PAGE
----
We were treated to the final appearance of Sean D. Tucker’s specially-engineered plane that enables him to do feats never before imagined, the Oracle Challenger 3, will be donated to the Smithsonian’s National Air & Space Museum in Washington, where it will be part of a new Thomas W. Haas We All Fly gallery, opening in 2021.
This year, for the first time, Tucker flew in tandem
with Jessy Panzer, the only female civilian air show pilot in the USA. Together,
Team Oracle performed the most
exquisite, thrilling pas de deux in flight, with incredible precision at 200
miles mph, at bone-crushing G-forces, with Panzer magnificently following the
smoke trails of Tucker. Her skill is all the more apparent since she is flying
a different plane from the Oracle Challenger 3 biplane. And the back-story –
that each were afraid of flying initially, he because his father was an
aviation lawyer who knew all too well the risks, and she because her father
died in an airplane crash.
GEICO Skytypers, a team of advanced training aircraft used in World War II, are
fascinating because they demonstrate actual fighting techniques – an implosion
run where they evade the enemy by actually flying into each other to create
confusion, missing each other by mere feet; opposing craft which come at each
other at incredible speed.
traditionally kicks off with a ceremonial parachute drop by a representative of
the US Army Parachute Team, the Golden Knights, delivering the
American flag to a tiny target on Jones Beach. The whole team then returns for
a demonstration performance. They barrel out of their plane from an altitude of
12,500 ft, at a speed of 120 mph before pulling the cord to release their
parachute; in one demonstration we see what happens when a chute fails at just
5,000 ft. (they have a spare chute). We learn that the parachutes they use, use
the same aeronautical techniques as the original Wright Brothers plane in 1903.
Red Bull Air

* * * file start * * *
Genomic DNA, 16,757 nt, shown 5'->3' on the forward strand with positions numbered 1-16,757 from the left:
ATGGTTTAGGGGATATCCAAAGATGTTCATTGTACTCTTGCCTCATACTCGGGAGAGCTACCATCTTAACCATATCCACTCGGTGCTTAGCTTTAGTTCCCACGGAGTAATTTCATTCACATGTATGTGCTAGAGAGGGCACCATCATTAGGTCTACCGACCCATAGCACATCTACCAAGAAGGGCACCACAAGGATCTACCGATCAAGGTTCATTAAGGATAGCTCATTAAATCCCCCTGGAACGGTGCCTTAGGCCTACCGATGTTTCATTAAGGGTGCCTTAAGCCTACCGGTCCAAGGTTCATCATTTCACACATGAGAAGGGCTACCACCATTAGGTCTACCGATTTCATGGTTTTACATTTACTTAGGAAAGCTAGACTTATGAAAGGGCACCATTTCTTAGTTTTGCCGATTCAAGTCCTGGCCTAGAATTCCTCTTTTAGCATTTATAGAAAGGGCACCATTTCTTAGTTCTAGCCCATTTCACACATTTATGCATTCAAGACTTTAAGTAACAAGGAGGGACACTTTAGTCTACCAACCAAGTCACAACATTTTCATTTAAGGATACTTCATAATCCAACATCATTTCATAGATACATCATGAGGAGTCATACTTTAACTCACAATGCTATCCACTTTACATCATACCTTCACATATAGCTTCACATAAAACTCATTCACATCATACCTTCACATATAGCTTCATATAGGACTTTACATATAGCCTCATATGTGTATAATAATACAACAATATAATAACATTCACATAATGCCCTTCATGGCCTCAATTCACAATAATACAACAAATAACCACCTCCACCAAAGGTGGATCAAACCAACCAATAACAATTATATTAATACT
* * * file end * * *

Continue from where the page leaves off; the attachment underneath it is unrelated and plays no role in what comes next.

Force launch out of a plane from 13,000 feet, speeding like
a cannon ball at almost 200 mph, crossing in flight, before releasing the
parachute, and sailing down at 60 mph to the target. The helicopter is the only
aerobatic helicopter in the US.
The F-18 Super
Hornet, traveling at 700 mph, nearly breaking the sound
barrier, where the pilot experiences bone-crushing Gs. The fighter is flown by the United States Navy and Marines
flying for Embry Riddle, performs maneuvers in which he experiences as much as
9 positive Gs and 6 negative Gs.
John Klatt Airshows
and Jack Link’s Beef Jerky teamed up to create a one-of-a-kind plane, the Screamin’
Sasquatch, powered by dual powerplants: a Pratt & Whitney 985 Radial
Engine and a General Electric CJ610 (J85) Jet Engine with 3,000 lbs of thrust.
This system allows the plane to achieve feats other stunt planes are unable to
do. During his performance, Ret. USAF Lt Colonel John Klatt experiences forces
of plus and minus 4Gs, which means a 200 lb. man would weigh 800 lbs. He
travels at 250 mph. Considering the ridiculous aerobatics Klatt performs in the
plane, it is astonishing to learn that the plane is a Taperwing Waco made
famous by the barnstormers of the 1920s and 1930s, and is based on a 1929 Waco,
modified and “beefed up” big time.
Windmiller, Long Island’s
hometown hero (from Melville), thrills spectators in his Zivko Edge 540
aircraft, built especially for aerobatics, with seemingly impossible feats at
speeds of up to 220 mph that keep his peers and his fans in awe. Windmiller has
been flying since 14 year old, soloed at 16 year old and started aerobatic
flying before he got his license and has accumulated 18,000 flight hours,
including 8,000 doing aerobatics. He performs snap rolls, inverted flat spin
(where the plane falls from the sky), 4 knife edge tumblers, inside-outside
US Coast Guard demonstrated a rescue by helicopter into churning seas – on a typical
day, the Coast Guard, with fewer members than can fit in Yankee Stadium, save
15 lives, patrol some 96,000 miles of coastline through the US, as well as
South China Seas, Pacific, Persian Gulf and wherever the US has forces.The air
show also pays homage to aviation’s heritage.
Bayport Aerodrome Society, formed
in 1972 ands composed of aviation professionals, recreational pilots, and
people interested in preserving aviation history, flies aircraft from the 1920s.
As a “living museum” they have a variety of antique aircraft flying on the
field including Bi-Planes, Champs, and Cubs. One of their pilots, is 92-year
old pilot who served in World War II, who flew with his grandson.
World War II vintage aircraft from the American Air Power
Museum, at Republic Airport (flights available over Memorial
Day weekend) were flown, including the B-25 Mitchell Bomber used in the “Catch
22” series on Hulu.